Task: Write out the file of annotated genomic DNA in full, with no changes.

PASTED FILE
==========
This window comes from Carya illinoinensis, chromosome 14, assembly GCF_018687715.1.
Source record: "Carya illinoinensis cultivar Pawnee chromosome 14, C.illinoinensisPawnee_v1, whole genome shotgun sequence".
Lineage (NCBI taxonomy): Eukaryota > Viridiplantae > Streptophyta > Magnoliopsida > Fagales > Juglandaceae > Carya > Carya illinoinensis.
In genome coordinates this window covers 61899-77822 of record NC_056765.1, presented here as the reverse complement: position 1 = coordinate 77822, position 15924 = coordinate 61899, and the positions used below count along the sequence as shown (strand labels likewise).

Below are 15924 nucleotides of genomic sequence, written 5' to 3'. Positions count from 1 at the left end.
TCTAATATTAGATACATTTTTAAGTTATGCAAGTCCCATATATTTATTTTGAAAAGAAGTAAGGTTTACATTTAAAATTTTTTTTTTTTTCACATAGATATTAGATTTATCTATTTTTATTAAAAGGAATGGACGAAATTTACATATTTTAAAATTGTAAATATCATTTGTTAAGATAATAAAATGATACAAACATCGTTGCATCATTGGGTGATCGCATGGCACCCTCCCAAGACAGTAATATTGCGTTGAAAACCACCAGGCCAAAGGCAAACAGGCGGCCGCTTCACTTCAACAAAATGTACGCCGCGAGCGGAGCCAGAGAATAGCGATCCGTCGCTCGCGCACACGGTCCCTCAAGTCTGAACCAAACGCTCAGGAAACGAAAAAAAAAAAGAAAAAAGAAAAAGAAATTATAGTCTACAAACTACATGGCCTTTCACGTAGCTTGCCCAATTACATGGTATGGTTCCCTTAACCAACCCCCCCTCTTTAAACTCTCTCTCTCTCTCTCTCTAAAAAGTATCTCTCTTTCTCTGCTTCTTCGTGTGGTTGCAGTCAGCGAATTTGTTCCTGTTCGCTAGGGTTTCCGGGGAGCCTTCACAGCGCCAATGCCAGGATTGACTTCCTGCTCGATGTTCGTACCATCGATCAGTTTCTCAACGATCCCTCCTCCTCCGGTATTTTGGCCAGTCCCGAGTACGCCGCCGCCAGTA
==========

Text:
This window comes from Carya illinoinensis, chromosome 14, assembly GCF_018687715.1.
Source record: "Carya illinoinensis cultivar Pawnee chromosome 14, C.illinoinensisPawnee_v1, whole genome shotgun sequence".
Lineage (NCBI taxonomy): Eukaryota > Viridiplantae > Streptophyta > Magnoliopsida > Fagales > Juglandaceae > Carya > Carya illinoinensis.
In genome coordinates this window covers 61899-77822 of record NC_056765.1, presented here as the reverse complement: position 1 = coordinate 77822, position 15924 = coordinate 61899, and the positions used below count along the sequence as shown (strand labels likewise).

Below are 15924 nucleotides of genomic sequence, written 5' to 3'. Positions count from 1 at the left end.
TCTAATATTAGATACATTTTTAAGTTATGCAAGTCCCATATATTTATTTTGAAAAGAAGTAAGGTTTACATTTAAAATTTTTTTTTTTTTCACATAGATATTAGATTTATCTATTTTTATTAAAAGGAATGGACGAAATTTACATATTTTAAAATTGTAAATATCATTTGTTAAGATAATAAAATGATACAAACATCGTTGCATCATTGGGTGATCGCATGGCACCCTCCCAAGACAGTAATATTGCGTTGAAAACCACCAGGCCAAAGGCAAACAGGCGGCCGCTTCACTTCAACAAAATGTACGCCGCGAGCGGAGCCAGAGAATAGCGATCCGTCGCTCGCGCACACGGTCCCTCAAGTCTGAACCAAACGCTCAGGAAACGAAAAAAAAAAAGAAAAAAGAAAAAGAAATTATAGTCTACAAACTACATGGCCTTTCACGTAGCTTGCCCAATTACATGGTATGGTTCCCTTAACCAACCCCCCCTCTTTAAACTCTCTCTCTCTCTCTCTCTAAAAAGTATCTCTCTTTCTCTGCTTCTTCGTGTGGTTGCAGTCAGCGAATTTGTTCCTGTTCGCTAGGGTTTCCGGGGAGCCTTCACAGCGCCAATGCCAGGATTGACTTCCTGCTCGATGTTCGTACCATCGATCAGTTTCTCAACGATCCCTCCTCCTCCGGTATTTTGGCCAGTCCCGAGTACGCCGCCGCCAGTA